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              Organization of acute pain services: a low-cost model.

              It is being increasingly recognized that the solution to the problem of inadequate postoperative pain relief lies not so much in development of new techniques but in development of a formal organization for better use of existing techniques. Acute Pain Services (APS) are being increasingly established to provide good quality postoperative analgesia. In the United States such 24-h services usually consist of anesthesiologists, residents, specially trained nurses and pharmacists. However, less than 30% of US surgical population has access to APS. Furthermore, only patients selected by surgeons receive the benefits of these services. Additionally, the economic costs of such services are high (> or = $200/patient). Less expensive alternatives have to be developed if the aim is to improve the quality of postoperative analgesia for every patient after any type of surgery. Sophisticated analgesia techniques such as epidural and patient-controlled analgesia (PCA) are neither necessary nor realistic for the majority of patients. Our nurse-based anesthesiologist-supervised model is based on the concept that postoperative pain relief can be greatly improved by provision of in-service training for surgical nursing staff, optimal use of systemic opioids and use of regional analgesia techniques and PCA in selected patients. Regular recording of each patient's pain intensity by VAS every 3 h and recording of treatment efficacy on a bedside vital-sign chart are the cornerstones of this model. A VAS greater than 3 is promptly treated. Surgeon and ward nurse participation are crucial in this organization.(ABSTRACT TRUNCATED AT 250 WORDS)
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                Author and article information

                Journal
                Ther Clin Risk Manag
                Ther Clin Risk Manag
                Therapeutics and Clinical Risk Management
                Therapeutics and Clinical Risk Management
                Dove Medical Press
                1176-6336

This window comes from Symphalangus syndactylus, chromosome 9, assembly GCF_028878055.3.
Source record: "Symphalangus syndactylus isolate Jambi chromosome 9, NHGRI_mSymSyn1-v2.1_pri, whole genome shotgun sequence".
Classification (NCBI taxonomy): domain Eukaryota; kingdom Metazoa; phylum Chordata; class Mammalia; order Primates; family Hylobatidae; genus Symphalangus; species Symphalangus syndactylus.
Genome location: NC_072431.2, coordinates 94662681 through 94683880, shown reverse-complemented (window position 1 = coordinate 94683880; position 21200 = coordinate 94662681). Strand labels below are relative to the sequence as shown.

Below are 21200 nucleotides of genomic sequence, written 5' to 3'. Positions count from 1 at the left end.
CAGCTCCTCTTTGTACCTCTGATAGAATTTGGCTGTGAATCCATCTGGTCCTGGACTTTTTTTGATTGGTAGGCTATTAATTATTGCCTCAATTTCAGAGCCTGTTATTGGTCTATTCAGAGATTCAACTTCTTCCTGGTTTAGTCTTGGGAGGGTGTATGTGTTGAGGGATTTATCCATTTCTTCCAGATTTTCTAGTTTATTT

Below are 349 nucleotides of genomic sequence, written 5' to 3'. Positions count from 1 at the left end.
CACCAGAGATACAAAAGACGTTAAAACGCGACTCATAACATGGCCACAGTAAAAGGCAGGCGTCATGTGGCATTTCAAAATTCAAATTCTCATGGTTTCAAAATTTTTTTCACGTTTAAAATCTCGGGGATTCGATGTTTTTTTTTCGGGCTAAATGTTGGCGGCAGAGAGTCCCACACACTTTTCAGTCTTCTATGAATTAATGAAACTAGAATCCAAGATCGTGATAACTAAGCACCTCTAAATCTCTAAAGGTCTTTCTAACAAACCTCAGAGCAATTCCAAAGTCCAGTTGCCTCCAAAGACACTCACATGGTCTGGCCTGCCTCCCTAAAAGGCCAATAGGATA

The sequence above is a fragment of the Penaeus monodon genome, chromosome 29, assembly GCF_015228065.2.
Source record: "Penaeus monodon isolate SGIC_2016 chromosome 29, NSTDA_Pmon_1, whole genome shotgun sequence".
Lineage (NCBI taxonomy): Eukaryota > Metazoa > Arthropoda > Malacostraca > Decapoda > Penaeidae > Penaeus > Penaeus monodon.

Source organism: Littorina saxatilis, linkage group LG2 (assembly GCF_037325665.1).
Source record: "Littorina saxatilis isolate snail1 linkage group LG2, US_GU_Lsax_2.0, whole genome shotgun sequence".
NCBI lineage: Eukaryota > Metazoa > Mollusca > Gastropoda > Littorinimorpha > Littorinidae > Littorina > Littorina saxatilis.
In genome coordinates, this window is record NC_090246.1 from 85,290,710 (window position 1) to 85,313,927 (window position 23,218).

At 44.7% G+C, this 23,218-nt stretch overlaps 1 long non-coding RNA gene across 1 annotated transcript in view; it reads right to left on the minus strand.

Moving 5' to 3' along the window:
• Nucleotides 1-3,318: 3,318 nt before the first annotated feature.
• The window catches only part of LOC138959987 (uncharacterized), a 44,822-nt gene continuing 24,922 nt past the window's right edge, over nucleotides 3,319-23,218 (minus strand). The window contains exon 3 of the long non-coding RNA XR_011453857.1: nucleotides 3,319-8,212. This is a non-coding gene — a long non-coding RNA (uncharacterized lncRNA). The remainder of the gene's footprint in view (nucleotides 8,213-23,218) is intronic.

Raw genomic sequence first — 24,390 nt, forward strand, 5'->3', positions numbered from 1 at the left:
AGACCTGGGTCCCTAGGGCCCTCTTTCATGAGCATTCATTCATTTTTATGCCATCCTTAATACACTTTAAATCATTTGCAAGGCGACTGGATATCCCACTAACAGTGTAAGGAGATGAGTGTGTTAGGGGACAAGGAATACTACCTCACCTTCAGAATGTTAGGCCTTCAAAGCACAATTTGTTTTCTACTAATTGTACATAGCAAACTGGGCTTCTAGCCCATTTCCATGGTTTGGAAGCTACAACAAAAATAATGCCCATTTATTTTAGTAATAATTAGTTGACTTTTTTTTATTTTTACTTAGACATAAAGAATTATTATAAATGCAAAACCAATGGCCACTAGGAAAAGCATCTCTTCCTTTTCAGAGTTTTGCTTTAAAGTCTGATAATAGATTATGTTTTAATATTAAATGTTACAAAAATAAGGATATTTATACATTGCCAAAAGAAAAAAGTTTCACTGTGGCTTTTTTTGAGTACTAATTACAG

1178-203X
                2016
                12 February 2016
                : 12
                : 183-187
                Affiliations
                [1 ]Department of Anesthesia and Intensive Care, Academic Hospital of Udine, University of Udine, Udine, Italy
                [2 ]Pain Medicine and Palliative Care, Health Company Number 2, Gorizia, Italy
                [3 ]Emergency Department, Academic Hospital of Udine, Udine, Italy
                Author notes
                Correspondence: Luca Miceli, Department of Anesthesia and Intensive Care, Academic Hospital of Udine, University of Udine, Piazzale Santa Maria della Misericordia number 10, Udine 33100, Italy, Tel +39 347 450 7997, Fax +39 0432 559 502, Email miceli.luca@ 123456aoud.sanita.fvg.it
                Article
                tcrm-12-183
                10.2147/TCRM.S91898
                4758795
                26929631
                © 2016 Rizzardo et al. This work is published and licensed by Dove Medical Press Limited

                The full terms of this license are available at https://www.dovepress.com/terms.php and incorporate the Creative Commons Attribution – Non Commercial (unported, v3.0) License ( http://creativecommons.org/licenses/by-nc/3.0/). By accessing the work you hereby accept the Terms. Non-commercial uses of the work are permitted without any further permission from Dove Medical Press Limited, provided the work is properly attributed.

                Categories
                Original Research

                Medicine

                low-back pain, health policies, emergency department, cost analysis